Where's the accountability for drivers killing cyclists and pedestrians?

P9170019.JPG
Photo by Tino.

Last Friday an 84-year old man on bike was killed on Greenwood Avenue. Most media reported only a terse report, likely simply gleaned from a police report, suggesting the cyclist "collided" with the car. The difference between this collision and the collision last month between a pedestrian and a cyclist is striking. The media was outraged, the politicians were calling for bike licensing. In that case the cyclist was fined but police found there was no criminal intent (just as in similar cases involving drivers killing pedestrians).

This time nothing.

Well, almost nothing. Today Inside Toronto reported that a few things about Jack Roper. We know he was a World Ward Two veteran; he worked as a mailman; he complained about traffic problems in East York; that Jack and friends would meet every morning at Karma Kafe on Coxwell; that he refused to wear a helmet (though a friend admitted "I don't know if it would've helped him..."); and that he was in excellent shape by cycling every day and working out at the gym.

We also know that police had recently given out 303 tickets to cyclists in the hopes reducing "the number of collisions in the area". The article doesn't mention how many drivers were fined, nor how giving out tickets for missing bells or lights would have helped prevent this particular death.

We don't know if the driver was fined. We don't even know if the driver or the cyclist was going through a red light.

Why isn't the media outraged at the driver? Is this just a case of "shit happens"?

Why is it when once every two years a cyclist is involved in an incident with a pedestrian that so many people have solutions looking for a problem (as in the case of licensing), but no one considers that there may be solutions to prevent 84-year olds from being hit or run over by cars? There is certainly a bias that normalizes death by car as just part of a modern society, but perhaps we also can't apply simplistic solutions like licensing to drivers because in theory the driver already has a licensing. I'm waiting for us to start waking up to the fact that we need to slow down cars, stop considering speeding cars as danger-free, and stop treating death by car as normal. And the best way we know of increasing safety on our streets is to make it harder for vehicles to speed (call it "complete streets" or whatever).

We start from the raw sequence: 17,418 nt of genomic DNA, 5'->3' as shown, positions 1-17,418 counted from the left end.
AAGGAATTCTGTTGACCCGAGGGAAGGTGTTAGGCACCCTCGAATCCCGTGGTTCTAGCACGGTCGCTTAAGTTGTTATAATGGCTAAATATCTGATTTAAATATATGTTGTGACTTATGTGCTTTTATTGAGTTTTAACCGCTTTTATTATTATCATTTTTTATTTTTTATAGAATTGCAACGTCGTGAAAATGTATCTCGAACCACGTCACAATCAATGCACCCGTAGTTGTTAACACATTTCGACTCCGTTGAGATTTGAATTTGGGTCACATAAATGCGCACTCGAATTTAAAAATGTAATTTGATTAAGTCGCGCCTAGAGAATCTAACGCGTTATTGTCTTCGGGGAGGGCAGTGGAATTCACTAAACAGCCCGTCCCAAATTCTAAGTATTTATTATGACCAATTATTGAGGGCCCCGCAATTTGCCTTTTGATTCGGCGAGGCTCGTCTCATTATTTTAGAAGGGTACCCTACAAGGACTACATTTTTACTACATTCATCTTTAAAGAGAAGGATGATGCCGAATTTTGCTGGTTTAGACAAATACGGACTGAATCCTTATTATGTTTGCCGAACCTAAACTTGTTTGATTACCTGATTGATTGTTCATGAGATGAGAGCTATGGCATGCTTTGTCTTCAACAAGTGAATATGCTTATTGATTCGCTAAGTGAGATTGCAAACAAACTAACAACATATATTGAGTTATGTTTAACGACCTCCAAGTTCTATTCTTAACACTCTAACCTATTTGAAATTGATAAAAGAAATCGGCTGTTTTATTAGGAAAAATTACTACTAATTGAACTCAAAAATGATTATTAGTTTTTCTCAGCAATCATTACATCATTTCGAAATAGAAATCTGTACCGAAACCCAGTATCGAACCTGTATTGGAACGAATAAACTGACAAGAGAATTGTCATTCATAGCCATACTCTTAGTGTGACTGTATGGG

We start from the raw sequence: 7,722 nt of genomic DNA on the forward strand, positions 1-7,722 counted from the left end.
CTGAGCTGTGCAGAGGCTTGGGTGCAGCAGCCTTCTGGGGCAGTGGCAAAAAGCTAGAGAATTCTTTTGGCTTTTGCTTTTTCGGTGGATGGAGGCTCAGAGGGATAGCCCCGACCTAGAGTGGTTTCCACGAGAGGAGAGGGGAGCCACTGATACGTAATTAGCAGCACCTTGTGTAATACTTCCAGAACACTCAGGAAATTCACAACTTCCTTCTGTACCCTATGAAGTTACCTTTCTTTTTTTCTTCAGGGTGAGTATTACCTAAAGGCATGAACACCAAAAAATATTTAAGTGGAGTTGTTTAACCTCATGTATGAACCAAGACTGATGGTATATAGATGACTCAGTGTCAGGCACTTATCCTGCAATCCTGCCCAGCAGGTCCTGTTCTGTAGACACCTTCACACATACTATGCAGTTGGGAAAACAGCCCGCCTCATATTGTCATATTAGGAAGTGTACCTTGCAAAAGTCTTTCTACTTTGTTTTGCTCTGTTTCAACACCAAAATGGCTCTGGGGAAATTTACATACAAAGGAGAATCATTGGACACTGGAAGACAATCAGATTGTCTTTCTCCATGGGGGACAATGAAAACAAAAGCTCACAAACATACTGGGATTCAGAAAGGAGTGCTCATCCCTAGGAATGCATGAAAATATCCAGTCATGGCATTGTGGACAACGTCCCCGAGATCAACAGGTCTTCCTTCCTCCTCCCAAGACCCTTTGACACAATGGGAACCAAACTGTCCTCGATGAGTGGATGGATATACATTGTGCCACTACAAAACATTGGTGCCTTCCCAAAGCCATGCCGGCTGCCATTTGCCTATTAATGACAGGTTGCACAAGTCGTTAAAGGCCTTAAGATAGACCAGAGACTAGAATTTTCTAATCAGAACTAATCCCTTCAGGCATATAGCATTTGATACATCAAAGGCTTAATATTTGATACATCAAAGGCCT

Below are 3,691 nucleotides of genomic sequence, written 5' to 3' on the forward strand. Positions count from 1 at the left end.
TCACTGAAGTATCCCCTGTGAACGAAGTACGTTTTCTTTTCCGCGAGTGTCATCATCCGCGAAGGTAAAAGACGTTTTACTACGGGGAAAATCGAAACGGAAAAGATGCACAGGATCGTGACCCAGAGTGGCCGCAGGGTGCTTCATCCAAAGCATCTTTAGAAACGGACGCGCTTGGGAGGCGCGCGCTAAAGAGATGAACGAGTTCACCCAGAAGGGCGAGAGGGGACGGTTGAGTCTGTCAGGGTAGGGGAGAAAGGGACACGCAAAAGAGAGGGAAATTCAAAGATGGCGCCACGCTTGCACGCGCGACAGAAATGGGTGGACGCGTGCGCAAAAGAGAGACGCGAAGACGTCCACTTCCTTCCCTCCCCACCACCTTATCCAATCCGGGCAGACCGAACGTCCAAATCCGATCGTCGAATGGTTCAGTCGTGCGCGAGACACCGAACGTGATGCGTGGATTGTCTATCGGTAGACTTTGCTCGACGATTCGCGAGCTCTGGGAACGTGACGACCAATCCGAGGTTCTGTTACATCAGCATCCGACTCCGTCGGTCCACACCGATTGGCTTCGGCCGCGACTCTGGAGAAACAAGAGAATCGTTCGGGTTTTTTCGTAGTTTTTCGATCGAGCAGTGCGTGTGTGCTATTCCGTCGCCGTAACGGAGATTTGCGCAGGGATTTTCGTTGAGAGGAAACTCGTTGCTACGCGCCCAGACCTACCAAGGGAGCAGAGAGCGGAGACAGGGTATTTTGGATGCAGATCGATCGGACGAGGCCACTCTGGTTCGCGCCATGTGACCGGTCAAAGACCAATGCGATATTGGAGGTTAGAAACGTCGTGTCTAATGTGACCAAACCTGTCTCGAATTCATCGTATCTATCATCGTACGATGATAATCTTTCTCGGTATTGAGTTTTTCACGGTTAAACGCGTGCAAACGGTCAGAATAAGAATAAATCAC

On Friday, August 12 there will be a memorial ride for the cyclist. People will be meeting at Bloor and Spadina at 8am.

Comments

I may not have been through that intersection since the 1980s, but google street view shows that it's a four-way stop with flashing red light.

Nicely put. You put in words what had been bothering me about the reporting and commenting on various bicycle-motor vehicle-pedestrian conflicts.

As far as the helmet, one news report had the cyclist trapped under the car, so I don't imagine the helmet was an issue.

GMD

Look, it's simple: they don't want us to ride. When we ride and are killed, they don't feel sympathy, because we're not supposed to ride. If this is subconscious, it's not too far below the surface.

Frankly they don't want us on transit, or in their way in cars. They want roads free of 'obstruction', like in the car commercials.

R.I.P. Jack Roper.

To be fair, we don't know anything about how the collision happened: who got to the intersection first, who stopped or didn't stop, who had the right of way ... there's nothing to be outraged about (yet). Sad, yes - outraged, no.

I was in a restaurant yesterday and had the misfortune to have a large television showing an episode of 'motoringtv'. There, Jim Kenzie, auto reviewer for the Toronto Star, was doing a full-blown rant about Toronto cycling and the threat we pose to ourselves by trying to share the road with cars. Expanded his rant on the installation and subsequent removal of the Jarvis bike lanes.